Home / Opinion / Online-views /  DIY. How to get your money back

I’ve long thought about how to handle the barrage of mail and calls from readers, viewers, friends and family asking for help to deal with a financial problem. The most worrisome are those that complain about a case of mis-selling, that is, the sale of a financial product by a banker, agent or planner, through deception about the product’s features, what it can do for the investor, its costs and its ability to solve an articulated problem of the investor.

The temptation to pick up the phone and get the problem solved is high. But that makes it good for just one person, leaving the deeper problem intact. And the messy issue of becoming a power broker yourself in the process—and a part of the problem. The regulatory change will happen but it will take time. Is there another way to crack it for somebody who has been hit by a wrong financial product and is in financial distress? The good news is that there is a way out. I find that the people who complain fall into two buckets. One, those who want somebody else to fight their battles. Two, those who are willing to engage with the problem but are uncertain of what to do. This piece is for those who find themselves sitting in bucket two. Want to do, but don’t know how. Chances of redress are highest for those in bucket two. And the feeling of empowerment is something the entire refunded money can’t buy! I’ve now seen a few people who have had their money refunded by banks, insurance companies and art funds that used verbal lies to sell these products. Here’s a three-step guide to a Money Back do it yourself (DIY).

Also Read Monika Halan’s earlier columns

Step One. Articulate your problem. Skip the angst and the rant, just document what your problem is. Remember, you are trying to reach people who have a zillion things they need to deal with and you need a document that has all relevant details so that just a forward can take your story to the next level. A format can go like this:

I have had an account with AllisWell Bank since 1996. My account number is 83218877.

In March 2009, when I asked my relationship manager Mr Glib Talkwalekar for an investment option for a one-time bullet investment, I disclosed to him the following:

a. I am not willing to take risk with this money

b. Now that I am almost retired, I do not have regular income flows from the next year

c. I wanted a financial product that would need a one-time investment and a guaranteed return from it thereafter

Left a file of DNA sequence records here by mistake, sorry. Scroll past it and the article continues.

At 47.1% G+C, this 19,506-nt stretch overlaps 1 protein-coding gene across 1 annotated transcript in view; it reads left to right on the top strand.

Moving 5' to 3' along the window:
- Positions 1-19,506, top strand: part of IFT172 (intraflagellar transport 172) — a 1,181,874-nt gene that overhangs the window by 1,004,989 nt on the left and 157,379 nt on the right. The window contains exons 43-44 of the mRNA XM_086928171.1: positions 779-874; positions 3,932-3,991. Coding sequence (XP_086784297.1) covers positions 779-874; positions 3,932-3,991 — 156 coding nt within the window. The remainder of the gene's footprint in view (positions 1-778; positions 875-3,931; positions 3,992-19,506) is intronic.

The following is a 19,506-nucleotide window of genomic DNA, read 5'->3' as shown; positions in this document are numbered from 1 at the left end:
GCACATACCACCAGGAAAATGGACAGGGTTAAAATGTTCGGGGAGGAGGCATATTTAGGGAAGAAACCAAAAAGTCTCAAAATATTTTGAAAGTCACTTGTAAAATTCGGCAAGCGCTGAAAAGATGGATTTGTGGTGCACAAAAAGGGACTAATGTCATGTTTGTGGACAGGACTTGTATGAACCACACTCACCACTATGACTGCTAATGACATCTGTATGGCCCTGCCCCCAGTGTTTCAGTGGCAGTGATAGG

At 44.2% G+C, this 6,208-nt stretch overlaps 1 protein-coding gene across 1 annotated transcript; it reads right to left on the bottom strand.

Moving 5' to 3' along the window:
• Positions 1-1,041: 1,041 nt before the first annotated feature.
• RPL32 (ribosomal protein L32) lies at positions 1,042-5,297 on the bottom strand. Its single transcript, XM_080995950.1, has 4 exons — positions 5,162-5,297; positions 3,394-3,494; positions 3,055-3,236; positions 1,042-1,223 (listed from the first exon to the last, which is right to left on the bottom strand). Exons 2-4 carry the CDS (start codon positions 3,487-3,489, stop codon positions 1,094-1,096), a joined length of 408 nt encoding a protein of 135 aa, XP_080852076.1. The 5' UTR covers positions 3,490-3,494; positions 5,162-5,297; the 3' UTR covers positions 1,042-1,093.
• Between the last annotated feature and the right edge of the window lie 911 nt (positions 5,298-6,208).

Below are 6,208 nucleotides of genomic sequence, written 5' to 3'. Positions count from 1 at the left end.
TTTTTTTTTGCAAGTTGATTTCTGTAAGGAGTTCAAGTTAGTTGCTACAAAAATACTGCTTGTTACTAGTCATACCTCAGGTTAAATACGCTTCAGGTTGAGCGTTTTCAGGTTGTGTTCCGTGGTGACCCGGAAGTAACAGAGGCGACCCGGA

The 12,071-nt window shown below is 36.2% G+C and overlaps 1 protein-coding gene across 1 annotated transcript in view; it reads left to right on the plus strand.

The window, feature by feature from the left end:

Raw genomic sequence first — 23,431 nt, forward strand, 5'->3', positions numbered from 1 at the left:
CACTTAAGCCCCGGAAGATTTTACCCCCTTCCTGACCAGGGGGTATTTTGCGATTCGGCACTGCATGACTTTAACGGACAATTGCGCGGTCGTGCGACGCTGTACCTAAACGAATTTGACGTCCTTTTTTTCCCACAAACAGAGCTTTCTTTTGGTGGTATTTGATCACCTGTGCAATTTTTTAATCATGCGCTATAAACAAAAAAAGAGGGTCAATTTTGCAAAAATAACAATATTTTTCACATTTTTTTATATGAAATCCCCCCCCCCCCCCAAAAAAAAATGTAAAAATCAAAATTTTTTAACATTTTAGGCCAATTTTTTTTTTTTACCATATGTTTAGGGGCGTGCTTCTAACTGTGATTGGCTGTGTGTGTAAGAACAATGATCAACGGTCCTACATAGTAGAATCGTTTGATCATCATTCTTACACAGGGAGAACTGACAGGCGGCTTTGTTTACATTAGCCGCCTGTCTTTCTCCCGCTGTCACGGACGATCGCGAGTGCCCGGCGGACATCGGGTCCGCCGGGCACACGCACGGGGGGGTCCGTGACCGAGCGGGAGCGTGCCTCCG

Mr Talkwalekar offered me a GrowandGlow Ulip. He told that if I invested for three years, my 24 lakh ( 8 lakh each year premium) will double and then give me 12% return a year for life. I was not happy about “staggering" my investment over three years but he assured me that this was my best option. On his advice and verbal assurance I went ahead with this product. When I got the policy document, I saw that it was a 20-year product that I had to fund. When I asked Mr Talkwalekar, he said: “I am there to take care of these things. Trust me." Last month he said that this is now a five-year product! I don’t have the money to invest for another three years and he said there is nothing he can do. I am beginning to understand that I have been cheated. This is a case of misrepresentation and fraud since verbal assurances were used in a relationship of trust to sell a product that turned out to be different than what I had agreed to. I took notes during each meeting with Mr Talkwalekar and I am attaching a scanned copy of those notes. I escalated the matter to the branch manager in a letter a month back and got a reply that said that since I signed on the policy, I agreed to the terms and conditions. My issue is this: I trusted the bank and went by the verbal assurances of Mr Talkwalekar who is an employee.

Step Two. State clearly what redress you want. The time for compensation for lost return or mental agony has not yet come in India. You are most likely to get back the money you invested—ask for that. Refund of premium or money invested. Letters that ask for large amounts of compensation do not get taken seriously. Do not threaten. Invoking the names of the finance minister and the prime minister makes people reach for the trash button.

Step Three. Identify the people you will escalate the issue to. Copy the bank officers you have already engaged with. Naming people works since nobody wants to be on the radar of the regulator or the top boss in a mail that clearly has truth in it and is from a deeply aggrieved customer. Google is your friend in finding the email addresses of the CEOs of the bank, insurance company, art fund, and top bosses of the regulatory authorities of banks, insurance companies and mutual funds. You don’t need to know anybody to get all this information. Address each regulator separately and copy the bank officers.

Why should it work? Big-ticket compensation in the UK has unnerved parts of the banking industry. One large private sector bank was encouraged to send a message to its customer-facing staff to desist from even one case of mis-selling. Rabble rousing won’t work. But if you have a genuine problem, chances are you will get redress if you work at it.

Monika Halan works in the area of financial literacy and financial intermediation policy and is a certified financial planner. She is editor, Mint Money, and can be reached at expenseaccount@livemint.com

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